Category: Education

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Presentation for EDUC813


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Cyberbullying : 

Cyberbullying Calvin Armstrong & Daniel Cunitz EDUC813 Professor Degatano

Bullying Then… : 

Bullying Then… Bullying is aggressive behavior that is intentional and involves an imbalance of power and strength.

Bullying Then… : 

Bullying Then… Usually it is repeated over time. Traditional bullying has involved such actions as: hitting (physical) teasing (verbal) Intimidation social exclusion

Bullying Now… : 

Bullying Now… CyberBullying is bullying that occurs through the tools provided by the internet It is faceless Anonymous in many cases Persistent and can occur 24/7/365 Can be automated

Cyberbullying can involve… : 

Cyberbullying can involve… Sending mean, vulgar, or threatening messages or images; Posting sensitive, private information about another person; Pretending to be someone else in order to make that person look bad; Intentionally excluding someone from an online group.

The medium forms the message : 

The medium forms the message Harassing Emails Instant Messages Text messages on cell phones Social networking sites Chatrooms Blogs There are slam sites devoted to abusing one or more individuals Interactive gaming Sending viruses

Abusing Personal Information : 

Abusing Personal Information There are many ways that cyberbullies are abusing personal information Identity theft (credit card, social security numbers, etc.) Email MySpace/Facebook Video/Photographs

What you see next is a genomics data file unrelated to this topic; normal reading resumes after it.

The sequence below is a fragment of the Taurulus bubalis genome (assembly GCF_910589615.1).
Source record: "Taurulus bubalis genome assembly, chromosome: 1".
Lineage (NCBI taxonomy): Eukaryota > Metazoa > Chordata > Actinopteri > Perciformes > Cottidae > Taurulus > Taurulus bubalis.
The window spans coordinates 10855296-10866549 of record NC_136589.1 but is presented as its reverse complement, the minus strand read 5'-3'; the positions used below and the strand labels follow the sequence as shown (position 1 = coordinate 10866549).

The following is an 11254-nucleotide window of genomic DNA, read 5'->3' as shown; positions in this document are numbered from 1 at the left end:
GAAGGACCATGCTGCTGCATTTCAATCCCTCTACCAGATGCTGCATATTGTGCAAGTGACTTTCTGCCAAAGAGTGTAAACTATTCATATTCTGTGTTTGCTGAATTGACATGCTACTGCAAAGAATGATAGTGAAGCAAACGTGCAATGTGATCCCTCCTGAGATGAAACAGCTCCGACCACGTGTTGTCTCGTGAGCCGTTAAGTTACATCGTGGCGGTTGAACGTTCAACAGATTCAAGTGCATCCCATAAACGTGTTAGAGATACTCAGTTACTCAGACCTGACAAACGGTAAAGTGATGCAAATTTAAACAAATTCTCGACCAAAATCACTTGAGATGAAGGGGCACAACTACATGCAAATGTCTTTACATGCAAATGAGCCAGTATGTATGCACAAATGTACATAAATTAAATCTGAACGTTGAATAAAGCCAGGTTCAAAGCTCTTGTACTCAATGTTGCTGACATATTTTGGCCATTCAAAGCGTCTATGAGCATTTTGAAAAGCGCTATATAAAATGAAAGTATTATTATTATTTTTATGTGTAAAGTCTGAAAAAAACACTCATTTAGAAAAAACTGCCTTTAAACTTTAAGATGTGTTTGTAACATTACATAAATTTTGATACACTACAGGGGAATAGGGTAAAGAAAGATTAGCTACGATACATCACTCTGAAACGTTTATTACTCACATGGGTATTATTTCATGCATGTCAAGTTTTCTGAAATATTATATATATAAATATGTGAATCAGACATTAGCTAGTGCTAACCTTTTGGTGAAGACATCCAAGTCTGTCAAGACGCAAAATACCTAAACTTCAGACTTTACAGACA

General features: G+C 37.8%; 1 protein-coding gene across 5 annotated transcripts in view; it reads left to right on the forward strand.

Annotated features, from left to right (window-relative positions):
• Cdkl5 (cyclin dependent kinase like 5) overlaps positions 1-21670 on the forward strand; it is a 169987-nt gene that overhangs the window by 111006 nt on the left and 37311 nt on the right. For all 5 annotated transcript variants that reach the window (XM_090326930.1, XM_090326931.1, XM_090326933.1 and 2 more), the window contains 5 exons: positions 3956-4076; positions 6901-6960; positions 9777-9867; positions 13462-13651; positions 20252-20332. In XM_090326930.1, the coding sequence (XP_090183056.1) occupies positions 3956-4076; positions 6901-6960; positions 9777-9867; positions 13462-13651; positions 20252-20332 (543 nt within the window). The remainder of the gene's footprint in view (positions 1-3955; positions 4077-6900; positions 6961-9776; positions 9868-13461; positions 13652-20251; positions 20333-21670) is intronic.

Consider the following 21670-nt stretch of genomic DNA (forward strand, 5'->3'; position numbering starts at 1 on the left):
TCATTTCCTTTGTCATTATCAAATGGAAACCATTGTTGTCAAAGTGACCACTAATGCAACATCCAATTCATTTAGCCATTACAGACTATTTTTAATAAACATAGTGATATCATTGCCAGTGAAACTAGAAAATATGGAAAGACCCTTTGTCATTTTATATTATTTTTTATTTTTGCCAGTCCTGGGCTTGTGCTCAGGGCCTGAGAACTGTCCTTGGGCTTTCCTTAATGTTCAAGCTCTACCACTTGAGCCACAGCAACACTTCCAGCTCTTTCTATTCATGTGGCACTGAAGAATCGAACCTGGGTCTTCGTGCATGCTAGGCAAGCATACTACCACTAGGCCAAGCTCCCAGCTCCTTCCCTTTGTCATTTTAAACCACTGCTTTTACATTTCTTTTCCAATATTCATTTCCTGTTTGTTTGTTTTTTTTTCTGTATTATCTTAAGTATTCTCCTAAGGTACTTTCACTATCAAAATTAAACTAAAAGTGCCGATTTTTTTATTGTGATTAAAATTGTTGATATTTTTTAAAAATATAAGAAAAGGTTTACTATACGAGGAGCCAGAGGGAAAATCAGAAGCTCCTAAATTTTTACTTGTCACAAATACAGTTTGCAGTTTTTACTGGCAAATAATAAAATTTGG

How common is cyberbullying? : 

How common is cyberbullying? Know one really knows for sure because: of the anonymity allowed by the Internet much of the cyberbullying occurs in the privacy of the students’ homes little research has been conducted on cyberbullying

Middle School Victims : 

Middle School Victims 18% of students in grades 6-8 said they had been cyberbullied at least once in the last couple of months 6% said it had happened to them 2 or more times (Kowalski et al., 2005).

Middle School Bullies : 

Middle School Bullies 11% of students in grades 6-8 said they had cyberbullied another person at least once in the last couple of months 2% said they had done it two or more times (Kowalski et al., 2005).

Teenage Cyberbullying : 

Teenage Cyberbullying 19% of regular Internet users between the ages of 10 and 17 reported being involved in online aggression 15% had been aggressors 7% had been targets 3% were both aggressors and targets (Ybarra & Mitchell, 2004).

Teenage Cyberbullying : 

Teenage Cyberbullying 17% of 6-11 year-olds and 36% of 12-17-year-olds reported that someone said threatening or embarrassing things about them through e-mail, instant messages, web sites, chat rooms, or text messages (Fight Crime: Invest in Kids, 2006).

Cyberbullying on the rise : 

Cyberbullying on the rise In nationally representative surveys of 10-17 year-olds: twice as many children and youth indicated that they had been victims and perpetrators of online harassment in 2005 compared with 1999/2000 (Wolak, Mitchell, & Finkelhor, 2006).